By using layers, you free yourself from the Herculean chore of selecting individual pixels. Everything is neatly laid out and separated from the other elements so you can tweak one part of the picture without impacting any other part. In GIMP, you create layers by using the Layers dialog and clicking the button for either new layer or copy layer (just hover the cursor over the buttons, it’ll let you know what they do). Photoshop and other tools work similarly. If your bitmap editor doesn’t support layers, ditch it and use something else. It may take some time to learn how to use the software, but it’ll be worth it in the long run. GIMP, by the way, is free.
Step one. Make some text.
This varies from editor to editor, but it usually centers on finding the Text tool and typing. Look for something that looks like an A or a T. Click somewhere on the blank canvas and type something. Working with text in a bitmap editor is still a PITA compared to working with text in a vector program, so you want to make sure you get things as good as possible before you commit everything. In this example, I’ve set the font to League Spartan at 72pt. Use whatever font and size you want.
The final step (not shown here) was to set the text color to red. Once I’ve got my text done, I get this:
Step two. Layer that sucker up.
If you look in the top right hand part of the image above you’ll see the layers dialog with two objects in it: A T with SHADOWY and a grid with Background. Those are layers. You can edit the text layer if you want to. Select the text layer by clicking on it, selecting the text tool from the toolbox, and double clicking on the text.
I’m going to make a new layer by copying the SHADOWY layer. To do that, look for the copy layer button. In GIMP it’s at the bottom of the layer dialog (top left of the picture, above the brushes dialog), and looks like a couple of squares, one on top of the others.
The reason for creating a new layer is so I can work with the copied layer without impacting the text layer. Copying the layer creates an exact duplicate of the selected layer that I can do horrible things to.
The visible order of the layers is the same as the order in the layers dialog. The topmost layer is at the top of the list.
Now, like I said before, bitmap editors work by selecting pixels. Because we made a duplicate layer and made the text all red, this is pretty trivial. Click the eyeball next to the SHADOWY #1 layer to hide it, and click on the SHADOWY layer to select it. We’ll put the SHADOWY #1 layer a bit. Hiding it makes it easier to work with the other layers.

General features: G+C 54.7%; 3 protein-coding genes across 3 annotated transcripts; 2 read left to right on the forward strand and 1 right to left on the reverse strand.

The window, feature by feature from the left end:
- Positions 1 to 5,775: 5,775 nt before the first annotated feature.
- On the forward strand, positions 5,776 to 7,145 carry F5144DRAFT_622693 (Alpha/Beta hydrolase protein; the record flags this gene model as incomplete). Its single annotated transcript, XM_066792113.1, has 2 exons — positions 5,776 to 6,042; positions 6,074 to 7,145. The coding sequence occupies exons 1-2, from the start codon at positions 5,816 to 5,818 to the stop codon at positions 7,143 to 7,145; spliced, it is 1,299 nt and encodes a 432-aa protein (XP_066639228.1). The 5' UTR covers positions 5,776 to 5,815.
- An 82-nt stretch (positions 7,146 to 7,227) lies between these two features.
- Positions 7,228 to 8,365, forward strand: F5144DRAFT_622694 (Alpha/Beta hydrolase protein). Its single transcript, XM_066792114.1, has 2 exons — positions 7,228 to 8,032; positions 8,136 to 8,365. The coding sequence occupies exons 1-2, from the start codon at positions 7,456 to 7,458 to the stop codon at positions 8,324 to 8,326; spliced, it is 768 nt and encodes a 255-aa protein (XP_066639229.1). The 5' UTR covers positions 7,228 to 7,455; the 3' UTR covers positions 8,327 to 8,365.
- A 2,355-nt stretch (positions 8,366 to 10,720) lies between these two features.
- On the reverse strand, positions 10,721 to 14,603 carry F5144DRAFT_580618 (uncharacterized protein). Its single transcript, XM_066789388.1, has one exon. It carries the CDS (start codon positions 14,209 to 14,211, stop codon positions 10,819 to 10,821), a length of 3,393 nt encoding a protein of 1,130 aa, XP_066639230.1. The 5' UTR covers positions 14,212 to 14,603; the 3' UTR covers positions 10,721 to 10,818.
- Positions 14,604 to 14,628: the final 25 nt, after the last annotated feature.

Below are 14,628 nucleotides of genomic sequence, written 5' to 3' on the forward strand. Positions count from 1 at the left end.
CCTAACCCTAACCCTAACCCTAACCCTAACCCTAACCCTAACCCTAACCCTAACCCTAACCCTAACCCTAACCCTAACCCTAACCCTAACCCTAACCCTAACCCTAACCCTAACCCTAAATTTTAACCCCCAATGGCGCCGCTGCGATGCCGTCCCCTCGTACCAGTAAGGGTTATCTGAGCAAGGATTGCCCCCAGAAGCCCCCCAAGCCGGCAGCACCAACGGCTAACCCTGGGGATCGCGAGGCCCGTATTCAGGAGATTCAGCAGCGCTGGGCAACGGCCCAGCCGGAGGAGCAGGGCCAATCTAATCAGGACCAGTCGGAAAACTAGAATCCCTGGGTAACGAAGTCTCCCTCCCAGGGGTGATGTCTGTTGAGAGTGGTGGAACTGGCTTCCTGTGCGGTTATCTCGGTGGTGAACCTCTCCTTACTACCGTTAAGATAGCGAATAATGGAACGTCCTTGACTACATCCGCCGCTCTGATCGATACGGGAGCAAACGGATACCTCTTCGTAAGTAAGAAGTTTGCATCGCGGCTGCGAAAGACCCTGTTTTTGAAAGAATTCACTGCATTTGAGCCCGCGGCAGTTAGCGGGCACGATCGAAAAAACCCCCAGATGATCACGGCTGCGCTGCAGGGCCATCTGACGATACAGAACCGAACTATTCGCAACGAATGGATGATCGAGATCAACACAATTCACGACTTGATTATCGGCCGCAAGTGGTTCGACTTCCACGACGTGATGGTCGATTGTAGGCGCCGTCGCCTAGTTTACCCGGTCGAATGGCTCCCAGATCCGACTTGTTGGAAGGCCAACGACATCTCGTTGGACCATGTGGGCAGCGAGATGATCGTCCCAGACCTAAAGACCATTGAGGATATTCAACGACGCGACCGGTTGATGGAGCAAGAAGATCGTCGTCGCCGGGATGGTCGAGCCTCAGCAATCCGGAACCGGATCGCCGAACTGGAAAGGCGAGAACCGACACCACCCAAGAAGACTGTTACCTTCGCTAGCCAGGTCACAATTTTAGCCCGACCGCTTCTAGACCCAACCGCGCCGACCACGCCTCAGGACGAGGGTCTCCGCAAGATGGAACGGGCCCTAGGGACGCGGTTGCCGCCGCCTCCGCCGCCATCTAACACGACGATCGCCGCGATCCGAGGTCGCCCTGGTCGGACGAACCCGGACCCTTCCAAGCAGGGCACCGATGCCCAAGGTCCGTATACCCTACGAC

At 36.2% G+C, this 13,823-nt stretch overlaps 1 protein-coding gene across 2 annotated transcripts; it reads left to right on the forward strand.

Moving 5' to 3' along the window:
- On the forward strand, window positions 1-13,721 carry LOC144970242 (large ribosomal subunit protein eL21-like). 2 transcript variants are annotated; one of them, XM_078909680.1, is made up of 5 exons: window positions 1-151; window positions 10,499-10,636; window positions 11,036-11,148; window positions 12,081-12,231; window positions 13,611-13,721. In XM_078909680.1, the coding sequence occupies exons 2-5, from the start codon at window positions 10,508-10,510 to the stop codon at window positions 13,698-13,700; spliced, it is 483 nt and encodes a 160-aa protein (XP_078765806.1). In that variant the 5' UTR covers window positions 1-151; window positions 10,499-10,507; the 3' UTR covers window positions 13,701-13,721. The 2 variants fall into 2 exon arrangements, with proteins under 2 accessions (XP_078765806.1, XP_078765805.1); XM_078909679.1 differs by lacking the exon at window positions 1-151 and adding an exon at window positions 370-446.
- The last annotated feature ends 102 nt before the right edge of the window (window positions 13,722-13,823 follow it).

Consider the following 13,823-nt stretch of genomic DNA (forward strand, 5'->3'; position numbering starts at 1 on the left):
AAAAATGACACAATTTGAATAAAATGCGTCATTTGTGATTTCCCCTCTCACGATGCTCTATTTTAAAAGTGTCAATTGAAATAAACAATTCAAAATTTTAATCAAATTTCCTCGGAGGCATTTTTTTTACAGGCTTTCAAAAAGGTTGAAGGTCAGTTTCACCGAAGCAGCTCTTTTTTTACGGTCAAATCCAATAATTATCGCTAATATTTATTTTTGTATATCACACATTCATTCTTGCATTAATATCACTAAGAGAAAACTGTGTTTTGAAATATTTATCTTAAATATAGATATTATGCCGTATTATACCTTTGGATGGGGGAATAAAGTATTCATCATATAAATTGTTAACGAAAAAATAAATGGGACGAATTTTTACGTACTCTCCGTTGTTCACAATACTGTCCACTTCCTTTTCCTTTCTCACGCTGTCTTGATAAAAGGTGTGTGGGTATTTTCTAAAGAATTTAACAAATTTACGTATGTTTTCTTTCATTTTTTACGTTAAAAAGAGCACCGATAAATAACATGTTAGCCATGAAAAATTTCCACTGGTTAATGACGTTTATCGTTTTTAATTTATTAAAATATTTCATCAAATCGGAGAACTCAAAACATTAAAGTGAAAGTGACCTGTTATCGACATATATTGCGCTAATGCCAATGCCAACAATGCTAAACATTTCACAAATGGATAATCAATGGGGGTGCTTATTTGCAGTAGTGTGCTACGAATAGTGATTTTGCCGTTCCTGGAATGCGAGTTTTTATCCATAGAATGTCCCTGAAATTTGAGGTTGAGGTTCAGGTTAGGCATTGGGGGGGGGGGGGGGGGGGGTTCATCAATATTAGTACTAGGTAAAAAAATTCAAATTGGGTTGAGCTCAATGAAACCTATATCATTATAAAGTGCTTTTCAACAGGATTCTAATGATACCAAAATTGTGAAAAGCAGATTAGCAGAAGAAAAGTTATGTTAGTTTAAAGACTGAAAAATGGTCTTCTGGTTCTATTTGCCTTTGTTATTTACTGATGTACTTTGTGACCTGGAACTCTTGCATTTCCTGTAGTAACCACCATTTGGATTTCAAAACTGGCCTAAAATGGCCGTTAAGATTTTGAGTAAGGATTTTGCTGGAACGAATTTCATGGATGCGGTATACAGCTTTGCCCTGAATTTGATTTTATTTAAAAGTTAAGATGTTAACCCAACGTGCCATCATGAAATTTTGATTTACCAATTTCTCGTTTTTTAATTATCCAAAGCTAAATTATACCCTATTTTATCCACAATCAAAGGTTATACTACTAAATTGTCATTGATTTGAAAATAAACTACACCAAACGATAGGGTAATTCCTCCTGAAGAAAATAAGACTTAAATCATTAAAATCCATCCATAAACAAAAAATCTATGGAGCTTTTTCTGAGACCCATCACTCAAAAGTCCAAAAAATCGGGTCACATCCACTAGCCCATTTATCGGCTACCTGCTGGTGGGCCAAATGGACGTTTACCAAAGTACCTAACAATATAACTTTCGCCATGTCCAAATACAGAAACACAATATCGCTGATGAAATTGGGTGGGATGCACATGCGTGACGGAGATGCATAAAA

Step three. Use the layers wisely.
With the second layer (SHADOWY) selected, go to Edit->Select by color-> and click on the red text. BAM! The text is selected. From here you can do whatever you want to just the text and it’ll be our little secret. Just to make things more fun, we’re going to modify the selection like the mad scientists we are. Go back to Edit and select grow. This grows the selection by a number of pixels. I chose 5 because reasons. Then, since shadows don’t look as good with a hard edge, I went back to Edit and selected Feather. This feathers the selection so it’s not a smooth line.
Then, because a shadow shouldn’t be red, I went back to Edit and selected Fill with Foreground color. This made the text black, thicker, and slightly feathered at the edges. Finally, go to Edit, select Deselect All. Yes, I know I just told you to select deselect. Let’s blur this out a bit more. Make sure the right layer is selected and go to Filters->Blur-Gaussian Blur. Blur it as much as you want until you get something blurlicious.
Step four. Meet Mr. Opacity
The last thing we’re gonna do with the shadow is lighten it up a bit by playing with the opacity. Each layer can have a different opacity from the rest of them. You can change the opacity by using the Opacity slider. Opacity, by the way, is a measure of how well you can see through something. Something you can’t see through is considered opaque. The cat sitting in between you and your monitor is 100% opaque.
Step five. Final steps.
Now, turn the top layer back on, make sure you’ve got the correct layer selected, and use the move tool to adjust the position of the shadow. The move tool usually looks like four arrows. You can reposition a layer without moving the other layers. This is a good thing.
The final step is the select the background and make it white. Edit->Fill with Background color will work for that. When it’s all done, you should wind up with something like this.
If you’re working on your book cover and want to do some text work, use your layers. You can have as many as you want. I think so anyway, I’ve never actually tested that theory. Create one layer for your background image and then as many layers as necessary for your text.
Outside of The Eagles’ classic song Take It Easy, most people know absolutely fuck-all about Winslow, Arizona. I’m fortunate to have actually spent a little time in the place. My aunt and uncle lived there for a while and we used to spend Christmas with them. Actually, they lived there twice. Once when I was fairly young, then they moved, then they moved back. Then they moved again.